Many books and several decades later, Kozol has not lost his passion and outrage. His latest book, The Shame of The Nation: The Restoration of Apartheid Schooling in America, continues where his classic Savage Inequalities: Children in America's Schools, left off in 1991. After visiting more than sixty public schools, he concluded that desegregation, supposedly the bright legacy of Brown v. Board of Education, is dead. He writes, for example, of a Seattle neighborhood where half the families are Caucasian, yet 95 percent of students at the local school, Thurgood Marshall Elementary School, are black.
The conversations he recounts with children are unforgettable. In one, Kozol speaks with Pineapple, a South Bronx fourth grader he has known for six years. Pineapple is having a bad year; staff turnover has introduced her to her fourth teacher in one school year. "What's it like?" she asks Kozol wistfully. Kozol asks Pineapple what she means. "Over there -- where other people are," she says, meaning "where the white people live."
Critics complain that Kozol blames segregation for educational failure within minority communities without really examining whether forced integration would create better results. Sadly, most of the students Kozol writes about will never get the chance to find out. -- Kim Girard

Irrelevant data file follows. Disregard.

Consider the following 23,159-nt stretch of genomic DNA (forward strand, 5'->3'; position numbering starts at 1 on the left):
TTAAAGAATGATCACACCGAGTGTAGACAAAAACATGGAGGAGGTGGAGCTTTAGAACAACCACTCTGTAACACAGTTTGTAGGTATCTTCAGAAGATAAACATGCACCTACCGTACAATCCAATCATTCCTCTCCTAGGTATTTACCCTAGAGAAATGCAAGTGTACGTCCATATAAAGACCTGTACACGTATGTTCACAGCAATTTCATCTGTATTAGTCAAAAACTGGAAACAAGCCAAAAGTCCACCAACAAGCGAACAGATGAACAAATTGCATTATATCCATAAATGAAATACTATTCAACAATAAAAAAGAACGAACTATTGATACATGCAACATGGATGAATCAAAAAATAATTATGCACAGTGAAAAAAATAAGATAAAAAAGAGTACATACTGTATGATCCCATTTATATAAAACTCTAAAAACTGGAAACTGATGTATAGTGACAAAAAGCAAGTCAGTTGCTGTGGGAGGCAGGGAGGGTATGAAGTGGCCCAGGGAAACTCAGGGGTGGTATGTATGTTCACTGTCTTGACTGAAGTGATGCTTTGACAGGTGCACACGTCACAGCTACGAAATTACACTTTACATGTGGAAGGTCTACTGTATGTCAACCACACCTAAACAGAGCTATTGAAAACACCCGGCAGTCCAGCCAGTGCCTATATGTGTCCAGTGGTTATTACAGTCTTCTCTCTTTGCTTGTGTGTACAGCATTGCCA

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5. Mitchel Resnick: Cricket Wrangler
Kindergarten -- an idyllic time of finger paint and finger puppets, share day and modeling clay. At least that's the reputation. For Mitchel Resnick, it's much more.
"Kindergarten is often the last time children learn primarily through exploration, not memorization," he says. "Sadly, the opportunities for that kind of playfulness are diminishing in our schools."
Resnick hopes to change that state of affairs. He directs the Lifelong Kindergarten group at MIT's Media Laboratory, where his researchers hatch projects designed to bring the free-form learning of kindergarten to elementary school, middle school, and high school.
One example is the Cricket, a programmable robotic kit designed for teens that is short on the traditional gears and metal bits that typically make up such fun packs. Instead, it includes colorful pipe cleaners, tiny pom-poms, scraps of felt, and Lego blocks (the Danish toymaker is a prominent sponsor of the Media Lab). One AAA battery provides power, while an infrared transmitter allows wireless communication with other Crickets.